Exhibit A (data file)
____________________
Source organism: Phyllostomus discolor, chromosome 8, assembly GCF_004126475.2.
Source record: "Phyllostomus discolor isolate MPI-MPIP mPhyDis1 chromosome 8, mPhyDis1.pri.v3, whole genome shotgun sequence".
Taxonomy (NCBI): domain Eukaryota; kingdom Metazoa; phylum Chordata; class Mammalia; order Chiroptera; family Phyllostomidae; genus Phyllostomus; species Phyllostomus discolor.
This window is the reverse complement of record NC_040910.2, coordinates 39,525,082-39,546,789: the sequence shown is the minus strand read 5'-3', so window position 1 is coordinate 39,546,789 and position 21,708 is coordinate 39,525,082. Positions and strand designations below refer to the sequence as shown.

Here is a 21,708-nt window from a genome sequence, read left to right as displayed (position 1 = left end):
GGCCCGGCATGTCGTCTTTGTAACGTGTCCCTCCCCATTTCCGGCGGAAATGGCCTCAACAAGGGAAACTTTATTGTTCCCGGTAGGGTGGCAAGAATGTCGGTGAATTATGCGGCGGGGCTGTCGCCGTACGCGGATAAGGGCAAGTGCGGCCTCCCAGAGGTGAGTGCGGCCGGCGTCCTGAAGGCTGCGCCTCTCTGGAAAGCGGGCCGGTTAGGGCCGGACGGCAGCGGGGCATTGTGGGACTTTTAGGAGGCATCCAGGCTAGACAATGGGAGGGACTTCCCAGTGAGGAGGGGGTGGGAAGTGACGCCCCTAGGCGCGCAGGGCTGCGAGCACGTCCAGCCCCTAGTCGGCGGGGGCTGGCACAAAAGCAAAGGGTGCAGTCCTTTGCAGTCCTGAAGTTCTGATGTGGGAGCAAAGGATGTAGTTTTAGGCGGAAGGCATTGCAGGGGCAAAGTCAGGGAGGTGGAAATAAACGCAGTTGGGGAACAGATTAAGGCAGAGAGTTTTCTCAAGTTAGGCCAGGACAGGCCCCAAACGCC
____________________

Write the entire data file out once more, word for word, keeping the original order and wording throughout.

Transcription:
Source organism: Phyllostomus discolor, chromosome 8, assembly GCF_004126475.2.
Source record: "Phyllostomus discolor isolate MPI-MPIP mPhyDis1 chromosome 8, mPhyDis1.pri.v3, whole genome shotgun sequence".
Taxonomy (NCBI): domain Eukaryota; kingdom Metazoa; phylum Chordata; class Mammalia; order Chiroptera; family Phyllostomidae; genus Phyllostomus; species Phyllostomus discolor.
This window is the reverse complement of record NC_040910.2, coordinates 39,525,082-39,546,789: the sequence shown is the minus strand read 5'-3', so window position 1 is coordinate 39,546,789 and position 21,708 is coordinate 39,525,082. Positions and strand designations below refer to the sequence as shown.

Here is a 21,708-nt window from a genome sequence, read left to right as displayed (position 1 = left end):
GGCCCGGCATGTCGTCTTTGTAACGTGTCCCTCCCCATTTCCGGCGGAAATGGCCTCAACAAGGGAAACTTTATTGTTCCCGGTAGGGTGGCAAGAATGTCGGTGAATTATGCGGCGGGGCTGTCGCCGTACGCGGATAAGGGCAAGTGCGGCCTCCCAGAGGTGAGTGCGGCCGGCGTCCTGAAGGCTGCGCCTCTCTGGAAAGCGGGCCGGTTAGGGCCGGACGGCAGCGGGGCATTGTGGGACTTTTAGGAGGCATCCAGGCTAGACAATGGGAGGGACTTCCCAGTGAGGAGGGGGTGGGAAGTGACGCCCCTAGGCGCGCAGGGCTGCGAGCACGTCCAGCCCCTAGTCGGCGGGGGCTGGCACAAAAGCAAAGGGTGCAGTCCTTTGCAGTCCTGAAGTTCTGATGTGGGAGCAAAGGATGTAGTTTTAGGCGGAAGGCATTGCAGGGGCAAAGTCAGGGAGGTGGAAATAAACGCAGTTGGGGAACAGATTAAGGCAGAGAGTTTTCTCAAGTTAGGCCAGGACAGGCCCCAAACGCC